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Ready, Fire, Aim That seems to be the business owner’s mantra. Maybe that’s one reason 70% of all business transitions fail. Lack of planning, poor market conditions, and not understanding how buyers and their lenders assign value are three of the most common reasons that businesses fail to attract top dollar, or, that transactions do not close.

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If you tried to sell your business between 2000 and 2005, you probably had a difficult time finding a qualified buyer who was willing to pay a fair price. Part of the problem was that no one wanted to buy, cash was not readily available, and interest rates were unattractive. Another reason you might have had a difficult time attracting qualified buyers is that your sales or net income might not have been as impressive as they had been s few years earlier. In short, it was not the best time to sell. But that’s all changed. If you want to exit in the next 3 to 5 years, consider accelerating your plans. This might be as good as it gets. The mergers and acquisitions industry has had its ups and downs, but we are currently in one of the strongest sellers’ markets that we have ever witnessed. If you are thinking that you want to hold on a little longer to enjoy another year of strong positive cash flow - because you just can’t let go, because you think this upward trend will continue indefinitely, or maybe you don’t know what you want to do next, keep in mind that bad timing could wipe out your anticipated gains.

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Category: Estate Planning

Sometimes key employees do demand to have a piece of the action, but are they really asking for a share of ownership, or do they just want a significant share of the profits and some recognition. Looking at the situation from our business-owner clients’ viewpoint, they often want to “reward” key employees. To a business owner, “ownership” is the ultimate reward, so he (or she) often concludes that transferring stock is an appropriate solution. But for a key employee, sharing in company growth is usually reward enough. Before you start giving or selling away part of your company, take a look at exactly what that means and then explore other strategies that are available to you. More importantly, find out what both you and your key people are trying to accomplish before offering to give or sell stock to them.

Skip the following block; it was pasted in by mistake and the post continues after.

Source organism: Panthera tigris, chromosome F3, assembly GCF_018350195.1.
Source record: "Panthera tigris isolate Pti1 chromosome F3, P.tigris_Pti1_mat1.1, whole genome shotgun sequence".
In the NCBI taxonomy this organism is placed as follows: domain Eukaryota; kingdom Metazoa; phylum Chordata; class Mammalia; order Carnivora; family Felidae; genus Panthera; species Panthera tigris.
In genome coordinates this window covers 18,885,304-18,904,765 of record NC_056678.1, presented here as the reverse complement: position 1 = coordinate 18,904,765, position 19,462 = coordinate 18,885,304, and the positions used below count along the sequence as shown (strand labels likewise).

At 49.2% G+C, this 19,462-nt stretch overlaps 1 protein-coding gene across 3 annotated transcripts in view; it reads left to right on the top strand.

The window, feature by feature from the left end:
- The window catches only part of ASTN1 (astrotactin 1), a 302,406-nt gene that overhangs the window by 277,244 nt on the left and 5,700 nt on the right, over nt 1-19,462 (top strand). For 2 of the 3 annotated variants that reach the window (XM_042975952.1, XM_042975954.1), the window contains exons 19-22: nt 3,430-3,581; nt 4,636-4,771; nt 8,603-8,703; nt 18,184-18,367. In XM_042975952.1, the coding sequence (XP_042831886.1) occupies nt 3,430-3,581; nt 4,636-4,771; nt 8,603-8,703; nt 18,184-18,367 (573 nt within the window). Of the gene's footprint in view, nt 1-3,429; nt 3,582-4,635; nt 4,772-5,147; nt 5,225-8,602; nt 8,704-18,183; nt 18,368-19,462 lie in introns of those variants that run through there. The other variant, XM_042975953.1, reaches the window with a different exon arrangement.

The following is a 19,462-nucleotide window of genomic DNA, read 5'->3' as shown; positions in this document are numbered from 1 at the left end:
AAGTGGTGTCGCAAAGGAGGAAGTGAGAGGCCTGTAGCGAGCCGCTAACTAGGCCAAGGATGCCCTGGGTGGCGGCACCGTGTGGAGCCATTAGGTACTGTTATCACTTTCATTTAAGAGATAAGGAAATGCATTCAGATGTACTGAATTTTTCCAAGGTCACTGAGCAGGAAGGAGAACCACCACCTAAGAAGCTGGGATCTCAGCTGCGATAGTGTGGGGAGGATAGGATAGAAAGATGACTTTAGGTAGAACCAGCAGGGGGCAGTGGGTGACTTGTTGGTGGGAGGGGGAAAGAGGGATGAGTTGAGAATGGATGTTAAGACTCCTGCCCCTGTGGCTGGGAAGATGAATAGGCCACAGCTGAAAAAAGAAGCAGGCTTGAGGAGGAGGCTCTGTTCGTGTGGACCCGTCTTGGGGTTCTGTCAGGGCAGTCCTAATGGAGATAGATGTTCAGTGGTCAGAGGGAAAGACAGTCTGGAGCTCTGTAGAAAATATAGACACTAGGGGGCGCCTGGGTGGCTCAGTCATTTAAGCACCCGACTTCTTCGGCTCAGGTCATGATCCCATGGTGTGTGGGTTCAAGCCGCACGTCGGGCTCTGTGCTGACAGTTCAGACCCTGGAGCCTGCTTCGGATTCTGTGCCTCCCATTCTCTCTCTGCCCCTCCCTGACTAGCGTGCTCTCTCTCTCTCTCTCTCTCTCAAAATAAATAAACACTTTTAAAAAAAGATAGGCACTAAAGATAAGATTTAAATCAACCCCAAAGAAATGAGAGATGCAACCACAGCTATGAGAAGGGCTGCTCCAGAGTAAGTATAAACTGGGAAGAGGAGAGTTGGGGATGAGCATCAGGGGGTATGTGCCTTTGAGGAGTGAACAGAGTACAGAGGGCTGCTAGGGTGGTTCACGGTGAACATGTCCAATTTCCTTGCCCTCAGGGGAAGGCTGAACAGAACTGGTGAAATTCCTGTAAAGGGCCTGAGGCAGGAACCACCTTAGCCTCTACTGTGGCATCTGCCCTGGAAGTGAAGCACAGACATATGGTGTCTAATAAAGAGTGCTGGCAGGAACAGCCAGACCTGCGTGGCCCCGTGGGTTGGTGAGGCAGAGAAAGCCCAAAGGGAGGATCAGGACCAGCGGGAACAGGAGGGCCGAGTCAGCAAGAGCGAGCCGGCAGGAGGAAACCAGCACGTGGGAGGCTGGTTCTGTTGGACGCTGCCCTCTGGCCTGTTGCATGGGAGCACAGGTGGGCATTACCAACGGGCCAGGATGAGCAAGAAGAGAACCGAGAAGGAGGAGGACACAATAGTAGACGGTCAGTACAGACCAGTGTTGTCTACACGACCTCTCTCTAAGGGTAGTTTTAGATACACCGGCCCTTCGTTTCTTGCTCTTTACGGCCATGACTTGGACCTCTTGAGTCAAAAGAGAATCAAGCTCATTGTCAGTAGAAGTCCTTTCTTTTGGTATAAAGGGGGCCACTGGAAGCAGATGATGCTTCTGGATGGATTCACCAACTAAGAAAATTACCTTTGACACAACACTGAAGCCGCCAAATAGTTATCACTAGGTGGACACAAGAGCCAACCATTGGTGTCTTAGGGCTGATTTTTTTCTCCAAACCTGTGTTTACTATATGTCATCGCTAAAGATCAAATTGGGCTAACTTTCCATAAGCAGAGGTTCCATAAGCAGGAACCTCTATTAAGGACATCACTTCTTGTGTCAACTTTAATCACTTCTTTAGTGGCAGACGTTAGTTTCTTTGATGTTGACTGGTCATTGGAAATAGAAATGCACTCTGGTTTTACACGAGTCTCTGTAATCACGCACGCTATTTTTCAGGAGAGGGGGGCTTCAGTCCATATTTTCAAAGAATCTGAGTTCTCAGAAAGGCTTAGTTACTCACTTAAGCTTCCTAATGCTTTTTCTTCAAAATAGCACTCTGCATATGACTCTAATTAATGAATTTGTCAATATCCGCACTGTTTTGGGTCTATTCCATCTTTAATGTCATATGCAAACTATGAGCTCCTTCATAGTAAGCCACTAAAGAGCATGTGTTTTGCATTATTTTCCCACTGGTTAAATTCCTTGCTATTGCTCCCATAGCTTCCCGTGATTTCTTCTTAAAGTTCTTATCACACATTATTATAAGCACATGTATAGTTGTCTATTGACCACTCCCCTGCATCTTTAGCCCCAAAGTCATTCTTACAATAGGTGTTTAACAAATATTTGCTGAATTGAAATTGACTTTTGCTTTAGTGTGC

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Sometimes key employees do demand to have a piece of the action, but are they really asking for a share of ownership, or do they just want a significant share of the profits and some recognition. Looking at the situation from our business-owner clients’ viewpoint, they often want to “reward” key employees. To a business owner, “ownership” is the ultimate reward, so he (or she) often concludes that transferring stock is an appropriate solution. But for a key employee, sharing in company growth is usually reward enough. Before you start giving or selling away part of your company, take a look at exactly what that means and then explore other strategies that are available to you. More importantly, find out what both you and your key people are trying to accomplish before offering to give or sell stock to them.